In order to understand the end state one has to understand how one got there. The derivations in most sciences contain frameworks and methods which are broad in their application. Memorizing them sometimes is difficult but helps to develop an analytical mindset. It helps to break down the equation (the problem or challenge) into its constituent parts and then rejoin the parts into the whole (to understand the weaknesses and strengths). This helps to understand the minutiae. Sometimes when we look at the end result we feel it is an obvious statement or result but it’s usually not if someone has derived it. What this means is that the end result has become intuitive now. For e.g. there is actually a proof for 1+1 = 2. For a very long time there wasn’t a mathematical proof associated with it but when Bertrand Russell wrote Principia Mathematica with his co-author the proof for the equation only came after about 200 pages or so. The material before it was just the buildup. If you look at 1+1=2 you could almost laugh at the need of a proof. But almost 500 years after the Renaissance it still took 200 pages to explain that equation. Easy? I don’t think so. In all honesty I haven’t read it and don’t understand it but then I’m also not a wizard at Mathematics. All that just to say that while proofs might seem tedious and laborious they’re actually important because they not only drive up to the required formula but also create an analytical framework for solving problems.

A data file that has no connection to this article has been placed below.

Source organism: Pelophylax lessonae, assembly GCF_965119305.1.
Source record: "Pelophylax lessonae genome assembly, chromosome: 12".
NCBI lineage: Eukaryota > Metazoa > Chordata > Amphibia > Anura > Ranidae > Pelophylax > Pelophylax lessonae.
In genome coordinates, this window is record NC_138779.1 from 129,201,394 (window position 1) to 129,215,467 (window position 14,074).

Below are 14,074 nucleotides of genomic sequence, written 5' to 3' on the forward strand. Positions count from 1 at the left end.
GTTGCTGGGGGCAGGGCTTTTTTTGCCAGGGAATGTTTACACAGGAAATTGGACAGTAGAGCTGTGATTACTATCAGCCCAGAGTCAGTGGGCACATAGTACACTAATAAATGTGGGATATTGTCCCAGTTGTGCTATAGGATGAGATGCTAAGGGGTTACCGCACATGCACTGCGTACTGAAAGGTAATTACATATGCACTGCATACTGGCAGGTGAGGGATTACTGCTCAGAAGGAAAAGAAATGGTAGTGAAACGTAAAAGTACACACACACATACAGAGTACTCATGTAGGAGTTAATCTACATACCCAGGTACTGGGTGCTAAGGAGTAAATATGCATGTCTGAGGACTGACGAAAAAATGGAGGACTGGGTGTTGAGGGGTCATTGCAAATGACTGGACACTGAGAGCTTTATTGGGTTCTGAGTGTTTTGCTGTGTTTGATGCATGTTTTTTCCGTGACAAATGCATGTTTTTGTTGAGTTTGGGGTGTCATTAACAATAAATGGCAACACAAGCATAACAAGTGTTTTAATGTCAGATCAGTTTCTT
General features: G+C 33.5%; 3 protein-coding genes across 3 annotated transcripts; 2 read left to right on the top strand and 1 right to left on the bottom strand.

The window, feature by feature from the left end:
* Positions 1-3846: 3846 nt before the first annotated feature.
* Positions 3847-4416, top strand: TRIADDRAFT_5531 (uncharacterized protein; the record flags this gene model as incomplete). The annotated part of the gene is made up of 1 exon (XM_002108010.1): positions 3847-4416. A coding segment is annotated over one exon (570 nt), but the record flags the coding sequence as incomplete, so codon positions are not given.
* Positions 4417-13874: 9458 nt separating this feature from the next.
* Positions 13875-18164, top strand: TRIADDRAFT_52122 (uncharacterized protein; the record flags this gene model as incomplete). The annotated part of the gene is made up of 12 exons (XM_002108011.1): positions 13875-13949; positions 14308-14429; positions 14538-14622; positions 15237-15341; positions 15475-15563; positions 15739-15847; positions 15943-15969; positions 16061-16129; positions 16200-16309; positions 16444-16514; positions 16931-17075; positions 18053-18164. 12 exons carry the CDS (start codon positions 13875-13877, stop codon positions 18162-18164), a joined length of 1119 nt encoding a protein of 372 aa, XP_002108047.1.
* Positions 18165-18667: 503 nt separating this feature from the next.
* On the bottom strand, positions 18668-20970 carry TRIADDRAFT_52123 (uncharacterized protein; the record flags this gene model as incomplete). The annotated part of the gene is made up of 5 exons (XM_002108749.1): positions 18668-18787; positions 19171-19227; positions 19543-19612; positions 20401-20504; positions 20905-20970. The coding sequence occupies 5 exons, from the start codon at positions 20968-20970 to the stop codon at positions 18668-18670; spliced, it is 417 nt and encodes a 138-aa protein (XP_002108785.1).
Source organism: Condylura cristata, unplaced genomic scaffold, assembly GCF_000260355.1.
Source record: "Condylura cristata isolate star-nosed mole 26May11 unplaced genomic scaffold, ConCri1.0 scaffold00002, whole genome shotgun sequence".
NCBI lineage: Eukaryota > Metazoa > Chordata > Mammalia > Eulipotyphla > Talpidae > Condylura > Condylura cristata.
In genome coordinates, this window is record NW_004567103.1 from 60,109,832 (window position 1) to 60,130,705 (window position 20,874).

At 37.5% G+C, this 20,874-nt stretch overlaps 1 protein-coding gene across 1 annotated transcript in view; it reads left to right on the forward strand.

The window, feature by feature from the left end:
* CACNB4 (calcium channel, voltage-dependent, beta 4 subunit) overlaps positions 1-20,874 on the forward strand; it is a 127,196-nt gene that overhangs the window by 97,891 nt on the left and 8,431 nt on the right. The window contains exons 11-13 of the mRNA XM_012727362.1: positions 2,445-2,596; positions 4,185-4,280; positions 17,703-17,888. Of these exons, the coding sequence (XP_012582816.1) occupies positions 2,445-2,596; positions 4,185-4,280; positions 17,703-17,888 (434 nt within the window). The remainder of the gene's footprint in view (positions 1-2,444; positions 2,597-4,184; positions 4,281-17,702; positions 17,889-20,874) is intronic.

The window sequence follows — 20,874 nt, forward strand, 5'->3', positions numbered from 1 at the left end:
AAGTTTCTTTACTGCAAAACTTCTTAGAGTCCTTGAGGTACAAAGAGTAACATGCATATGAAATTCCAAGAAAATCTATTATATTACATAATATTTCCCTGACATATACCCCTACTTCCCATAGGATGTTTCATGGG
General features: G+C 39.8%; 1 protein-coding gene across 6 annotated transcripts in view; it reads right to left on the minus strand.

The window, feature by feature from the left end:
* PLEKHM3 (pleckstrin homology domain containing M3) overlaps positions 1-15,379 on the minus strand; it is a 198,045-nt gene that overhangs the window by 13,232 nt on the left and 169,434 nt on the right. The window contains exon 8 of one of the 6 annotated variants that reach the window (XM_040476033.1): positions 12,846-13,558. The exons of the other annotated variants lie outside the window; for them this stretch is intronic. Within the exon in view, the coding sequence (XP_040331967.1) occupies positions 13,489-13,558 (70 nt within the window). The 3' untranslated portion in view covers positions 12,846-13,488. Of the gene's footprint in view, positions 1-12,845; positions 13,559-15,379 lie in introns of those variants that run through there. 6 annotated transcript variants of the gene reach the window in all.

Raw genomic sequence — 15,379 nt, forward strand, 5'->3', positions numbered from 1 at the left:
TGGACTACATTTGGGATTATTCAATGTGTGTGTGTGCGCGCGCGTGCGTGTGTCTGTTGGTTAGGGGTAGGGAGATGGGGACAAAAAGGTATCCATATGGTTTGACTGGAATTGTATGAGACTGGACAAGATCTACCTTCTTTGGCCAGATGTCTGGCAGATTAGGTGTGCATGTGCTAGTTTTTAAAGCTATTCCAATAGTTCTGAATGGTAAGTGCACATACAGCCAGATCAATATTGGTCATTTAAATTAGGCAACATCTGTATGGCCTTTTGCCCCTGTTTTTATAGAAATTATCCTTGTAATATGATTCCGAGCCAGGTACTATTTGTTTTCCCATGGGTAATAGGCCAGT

Now something more contextual and subjective. The MBA is very different from a Masters or a PhD education. Much of the work done during the MBA is like a check in a box to understand the holistic picture. None of the materials go into depth about the subject because the goal is not to understand the details or become a subject matter expert but to understand how to administer a business. You’re usually the second most knowledgeable person in any room but you know how to work with people who are subject matter experts day in and day out. You understand resources and their return on investment and understand what it takes to deliver a work product through a team. It would be easy in some contexts to become the subject matter expert but not in this case. It is more essential and important to understand how those subject matter experts work with each other to create value. In a specialized masters the person pursuing the education intends to become a subject matter expert. That is also the intent of the curriculum in a masters education. An example would be a person intending to become a hedge fund manager versus a person who intends to become a wiz analyst who actually looks at the numbers day in and day out. The same applies to marketing managers versus pricing experts and product or program managers versus product designers.
All these examples are only to say that there is a stark difference between a Masters in a specific subject or field which requires an expertise in understanding the frameworks within a subject. I think one should focus on understanding the derivations and them memorizing them because they develop a way of thinking. It seems simple to follow the derivations but to reproduce them takes a substantial amount of effort. It’s not completely rote memorization because there is a logical flow in most of the equations and all you need to remember is the steps. Once you’re in one of the steps you only have to follow mathematical rules and remember what the end goal is. I think it would be essential to memorize derivations. If I could go back that is one thing I would do in my grade school.
Love and Peace,